Several million litres of almost raw sewage are flushed into Cape Town’s oceans every day through marine outfalls in Green Point, Camps Bay and Hout Bay. As a result, our sea and the inhabitants are exposed to large quantities of pharmaceutical drugs and chemical cleaning agents that have made their way down our drains.
These are persistent organic compounds, which means they do not break down. Among these non-biodegradable drugs and cleaning agents are: antibiotics, analgesics, blood lipid regulators, natural and synthetic hormones, beta-blockers, antidiabetic and blood pressure drugs, and chemicals from soaps, detergents, disinfectants, perfumes, dental care products, skincare products, and hair products.
There are possibly hundreds more in the ocean in addition to these, which are just the known pollutants scientists have tested for so far.
A cocktail of 15 pharmacological compounds was found in mussels, sea urchins, starfish, limpets, sea snails, and seaweed collected from rock pools in Granger Bay by scientists.
Senior professor in chemistry at the University of the Western Cape Leslie Petrik told GroundUp the accumulation of these compounds in limpets, for example, impairs their ability to cling to rocks, which results in them getting washed away and dying.
Mussels have been found to soak up these compounds particularly easily and these ocean delicacies are a popular food source among locals.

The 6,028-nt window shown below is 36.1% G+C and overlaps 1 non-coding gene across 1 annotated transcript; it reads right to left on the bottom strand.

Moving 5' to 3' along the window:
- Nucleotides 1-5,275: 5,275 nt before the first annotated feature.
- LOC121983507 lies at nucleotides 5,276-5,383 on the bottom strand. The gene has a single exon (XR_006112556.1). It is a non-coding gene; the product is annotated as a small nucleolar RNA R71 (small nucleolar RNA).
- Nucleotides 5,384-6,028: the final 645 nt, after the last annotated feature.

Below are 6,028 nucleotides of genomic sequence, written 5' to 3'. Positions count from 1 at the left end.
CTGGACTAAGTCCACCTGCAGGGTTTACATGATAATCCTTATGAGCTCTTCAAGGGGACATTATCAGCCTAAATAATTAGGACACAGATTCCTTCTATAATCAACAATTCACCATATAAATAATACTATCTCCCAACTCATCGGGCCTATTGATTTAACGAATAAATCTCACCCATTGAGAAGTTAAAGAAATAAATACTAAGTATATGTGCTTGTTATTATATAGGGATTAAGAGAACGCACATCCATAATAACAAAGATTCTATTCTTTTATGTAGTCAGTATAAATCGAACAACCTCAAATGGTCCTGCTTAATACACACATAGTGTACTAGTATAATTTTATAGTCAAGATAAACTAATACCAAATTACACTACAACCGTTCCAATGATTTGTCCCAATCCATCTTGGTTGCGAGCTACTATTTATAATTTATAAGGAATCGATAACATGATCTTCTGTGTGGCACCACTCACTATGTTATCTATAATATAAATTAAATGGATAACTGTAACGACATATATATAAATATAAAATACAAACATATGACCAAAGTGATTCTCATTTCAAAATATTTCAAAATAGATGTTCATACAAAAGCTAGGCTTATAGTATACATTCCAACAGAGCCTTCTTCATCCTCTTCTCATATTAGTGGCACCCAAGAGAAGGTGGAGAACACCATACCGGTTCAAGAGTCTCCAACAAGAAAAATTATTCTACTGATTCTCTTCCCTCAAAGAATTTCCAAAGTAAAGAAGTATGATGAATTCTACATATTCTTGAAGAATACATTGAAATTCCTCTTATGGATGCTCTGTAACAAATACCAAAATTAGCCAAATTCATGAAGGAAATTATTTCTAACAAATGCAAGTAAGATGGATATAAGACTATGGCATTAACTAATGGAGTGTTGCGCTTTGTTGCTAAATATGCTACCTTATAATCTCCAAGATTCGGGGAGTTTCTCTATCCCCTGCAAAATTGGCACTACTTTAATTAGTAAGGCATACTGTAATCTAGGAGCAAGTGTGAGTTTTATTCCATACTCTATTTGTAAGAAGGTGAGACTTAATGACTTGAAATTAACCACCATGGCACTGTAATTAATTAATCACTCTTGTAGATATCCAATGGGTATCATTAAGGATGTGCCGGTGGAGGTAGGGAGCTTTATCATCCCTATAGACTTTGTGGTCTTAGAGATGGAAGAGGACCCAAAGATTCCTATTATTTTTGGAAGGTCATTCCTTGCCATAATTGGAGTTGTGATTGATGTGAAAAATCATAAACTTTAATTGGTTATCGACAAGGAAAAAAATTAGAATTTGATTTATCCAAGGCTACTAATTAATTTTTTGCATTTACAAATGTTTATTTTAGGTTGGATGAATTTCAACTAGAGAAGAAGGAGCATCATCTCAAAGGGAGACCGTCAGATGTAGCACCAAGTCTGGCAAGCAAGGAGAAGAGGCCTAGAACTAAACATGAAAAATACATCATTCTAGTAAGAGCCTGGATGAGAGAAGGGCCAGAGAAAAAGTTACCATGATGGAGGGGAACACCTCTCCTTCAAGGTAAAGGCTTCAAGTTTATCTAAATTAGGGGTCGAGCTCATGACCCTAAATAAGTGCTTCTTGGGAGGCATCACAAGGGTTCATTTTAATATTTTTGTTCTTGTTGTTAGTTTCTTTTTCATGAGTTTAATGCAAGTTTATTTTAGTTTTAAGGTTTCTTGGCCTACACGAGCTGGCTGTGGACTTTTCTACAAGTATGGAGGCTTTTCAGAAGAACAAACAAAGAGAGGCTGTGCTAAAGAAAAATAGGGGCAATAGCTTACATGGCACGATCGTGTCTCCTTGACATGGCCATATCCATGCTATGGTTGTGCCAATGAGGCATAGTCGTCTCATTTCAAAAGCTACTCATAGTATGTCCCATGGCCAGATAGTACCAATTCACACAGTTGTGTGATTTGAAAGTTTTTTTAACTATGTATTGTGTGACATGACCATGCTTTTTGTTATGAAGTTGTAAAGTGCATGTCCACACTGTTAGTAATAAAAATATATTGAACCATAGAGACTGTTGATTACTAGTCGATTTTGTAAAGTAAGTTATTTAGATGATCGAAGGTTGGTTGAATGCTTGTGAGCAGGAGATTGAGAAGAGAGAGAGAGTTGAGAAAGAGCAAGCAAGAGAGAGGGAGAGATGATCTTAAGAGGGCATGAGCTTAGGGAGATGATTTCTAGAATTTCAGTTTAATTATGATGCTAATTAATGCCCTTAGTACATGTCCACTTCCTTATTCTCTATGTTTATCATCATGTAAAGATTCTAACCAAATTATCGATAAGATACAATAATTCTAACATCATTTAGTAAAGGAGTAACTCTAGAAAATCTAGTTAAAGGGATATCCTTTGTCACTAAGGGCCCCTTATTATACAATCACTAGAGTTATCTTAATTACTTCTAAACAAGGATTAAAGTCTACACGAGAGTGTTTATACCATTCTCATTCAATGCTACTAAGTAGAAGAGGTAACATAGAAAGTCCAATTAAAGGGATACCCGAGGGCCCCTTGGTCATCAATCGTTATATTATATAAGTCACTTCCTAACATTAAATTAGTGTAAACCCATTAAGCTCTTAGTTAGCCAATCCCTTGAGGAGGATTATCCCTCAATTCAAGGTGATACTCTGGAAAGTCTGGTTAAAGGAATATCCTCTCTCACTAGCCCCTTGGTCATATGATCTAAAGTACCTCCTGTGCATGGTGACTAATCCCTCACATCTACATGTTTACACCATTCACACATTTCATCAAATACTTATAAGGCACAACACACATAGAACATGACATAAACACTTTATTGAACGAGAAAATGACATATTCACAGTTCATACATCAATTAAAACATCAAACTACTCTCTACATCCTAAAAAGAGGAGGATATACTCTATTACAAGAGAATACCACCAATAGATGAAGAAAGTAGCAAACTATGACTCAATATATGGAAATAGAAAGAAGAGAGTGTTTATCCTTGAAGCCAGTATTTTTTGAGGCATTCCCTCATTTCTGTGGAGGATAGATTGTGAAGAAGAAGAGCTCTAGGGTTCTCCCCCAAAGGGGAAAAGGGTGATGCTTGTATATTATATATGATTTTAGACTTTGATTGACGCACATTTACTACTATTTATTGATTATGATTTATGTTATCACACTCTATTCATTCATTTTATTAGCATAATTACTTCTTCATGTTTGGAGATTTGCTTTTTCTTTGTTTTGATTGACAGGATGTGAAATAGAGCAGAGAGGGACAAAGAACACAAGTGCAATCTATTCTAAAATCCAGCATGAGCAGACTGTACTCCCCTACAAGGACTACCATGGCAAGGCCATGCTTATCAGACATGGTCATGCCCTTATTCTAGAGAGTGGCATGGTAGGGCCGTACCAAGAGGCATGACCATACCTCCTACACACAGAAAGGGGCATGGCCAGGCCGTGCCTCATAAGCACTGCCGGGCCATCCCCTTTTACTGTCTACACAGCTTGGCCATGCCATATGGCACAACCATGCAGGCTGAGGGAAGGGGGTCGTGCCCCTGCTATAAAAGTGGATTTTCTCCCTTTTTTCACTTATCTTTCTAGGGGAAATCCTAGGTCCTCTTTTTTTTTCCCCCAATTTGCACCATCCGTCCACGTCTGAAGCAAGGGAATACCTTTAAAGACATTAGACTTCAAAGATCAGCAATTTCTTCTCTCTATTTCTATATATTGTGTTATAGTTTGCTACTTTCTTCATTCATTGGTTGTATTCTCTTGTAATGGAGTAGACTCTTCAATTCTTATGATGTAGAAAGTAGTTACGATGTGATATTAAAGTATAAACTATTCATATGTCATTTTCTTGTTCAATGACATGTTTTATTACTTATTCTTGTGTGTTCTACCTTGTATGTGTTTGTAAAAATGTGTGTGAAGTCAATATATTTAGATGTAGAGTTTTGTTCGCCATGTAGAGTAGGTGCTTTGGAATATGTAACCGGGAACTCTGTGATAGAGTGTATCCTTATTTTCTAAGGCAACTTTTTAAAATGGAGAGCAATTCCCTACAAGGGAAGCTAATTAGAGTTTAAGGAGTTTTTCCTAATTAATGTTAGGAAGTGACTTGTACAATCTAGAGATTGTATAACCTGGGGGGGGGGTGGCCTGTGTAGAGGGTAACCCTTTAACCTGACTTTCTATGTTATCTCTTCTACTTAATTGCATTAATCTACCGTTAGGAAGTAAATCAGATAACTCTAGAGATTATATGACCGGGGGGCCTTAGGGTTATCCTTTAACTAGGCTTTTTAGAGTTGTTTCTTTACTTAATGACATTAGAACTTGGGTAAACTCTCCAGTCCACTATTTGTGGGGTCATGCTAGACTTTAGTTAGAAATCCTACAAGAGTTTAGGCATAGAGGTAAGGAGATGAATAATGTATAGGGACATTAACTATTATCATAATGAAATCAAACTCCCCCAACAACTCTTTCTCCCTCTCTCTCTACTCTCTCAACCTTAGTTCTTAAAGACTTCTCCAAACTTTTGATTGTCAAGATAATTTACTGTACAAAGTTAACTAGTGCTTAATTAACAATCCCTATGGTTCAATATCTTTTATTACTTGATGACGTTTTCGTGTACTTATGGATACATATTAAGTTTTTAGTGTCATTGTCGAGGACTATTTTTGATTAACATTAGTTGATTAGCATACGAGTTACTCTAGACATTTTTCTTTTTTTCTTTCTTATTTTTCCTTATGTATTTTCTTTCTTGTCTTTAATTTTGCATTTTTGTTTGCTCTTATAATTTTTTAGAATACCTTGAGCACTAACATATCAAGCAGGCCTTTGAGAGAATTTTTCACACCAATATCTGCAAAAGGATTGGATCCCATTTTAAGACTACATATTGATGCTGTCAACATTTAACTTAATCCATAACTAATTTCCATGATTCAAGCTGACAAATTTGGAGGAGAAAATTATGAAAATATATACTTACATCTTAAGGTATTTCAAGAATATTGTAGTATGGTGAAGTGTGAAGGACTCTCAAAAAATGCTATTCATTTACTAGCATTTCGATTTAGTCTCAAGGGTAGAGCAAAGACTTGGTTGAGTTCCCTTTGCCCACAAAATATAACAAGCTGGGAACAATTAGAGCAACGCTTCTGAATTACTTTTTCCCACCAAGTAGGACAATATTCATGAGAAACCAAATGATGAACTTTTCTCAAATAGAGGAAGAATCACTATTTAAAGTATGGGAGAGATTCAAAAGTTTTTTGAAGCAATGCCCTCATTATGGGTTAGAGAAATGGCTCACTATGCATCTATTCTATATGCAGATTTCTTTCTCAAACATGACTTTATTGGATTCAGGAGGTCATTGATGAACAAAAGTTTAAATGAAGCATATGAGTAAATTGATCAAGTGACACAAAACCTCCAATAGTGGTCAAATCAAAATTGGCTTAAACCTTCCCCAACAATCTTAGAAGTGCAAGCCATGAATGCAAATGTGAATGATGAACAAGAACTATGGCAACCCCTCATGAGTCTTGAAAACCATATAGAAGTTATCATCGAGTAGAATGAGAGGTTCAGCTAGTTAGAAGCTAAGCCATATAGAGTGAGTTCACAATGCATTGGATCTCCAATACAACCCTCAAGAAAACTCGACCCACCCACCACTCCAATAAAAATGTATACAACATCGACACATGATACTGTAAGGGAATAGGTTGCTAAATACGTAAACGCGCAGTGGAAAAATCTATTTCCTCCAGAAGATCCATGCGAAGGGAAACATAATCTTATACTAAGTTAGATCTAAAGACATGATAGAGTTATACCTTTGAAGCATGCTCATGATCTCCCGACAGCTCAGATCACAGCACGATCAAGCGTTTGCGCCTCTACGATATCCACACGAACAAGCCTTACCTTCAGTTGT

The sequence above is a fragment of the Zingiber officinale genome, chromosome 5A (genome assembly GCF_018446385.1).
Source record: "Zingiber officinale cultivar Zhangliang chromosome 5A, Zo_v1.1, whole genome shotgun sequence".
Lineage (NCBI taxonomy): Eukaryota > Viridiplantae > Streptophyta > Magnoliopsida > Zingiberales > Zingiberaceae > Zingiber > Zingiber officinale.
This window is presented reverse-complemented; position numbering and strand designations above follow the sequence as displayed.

This problem is not unique to the Cape; many other coastal cities around the world deal with the same dangerous compound deposits due to sewage outfalls.
Mayoral committee member for water and waste services Xanthea Limberg told GroundUp that according to the World Health Organisation there is no acute health risk posed by accumulated traces of common chemical compounds in our environment. However, Limberg said the City is “keeping abreast of developments in this field”.
“No full-scale municipal wastewater treatment plant in South Africa or anywhere else in the world that we are aware of is currently equipped to remove CECs from the water they treat.”
Research into effective full-scale treatment plans for the removal of these harmful compounds around the world is still ongoing and no official process has been decided on as of yet.
The idea to pump sewage out to sea was approved when volumes of these chemicals and drugs in the sewerage systems were relatively smaller. In addition, the marine outfalls were built during a time when the sheer variety and volume of manufactured chemicals and pharmacological compounds in sewage was far lower.
There can be no doubt that the City needs to begin investigating new sewage treatment technologies, but Capetonians should also be taking responsibility for what they flush down toilets and drains.
Residents need to be more aware of the products they use and what they do with them after use, as well as whether or not they are harmful to the environment.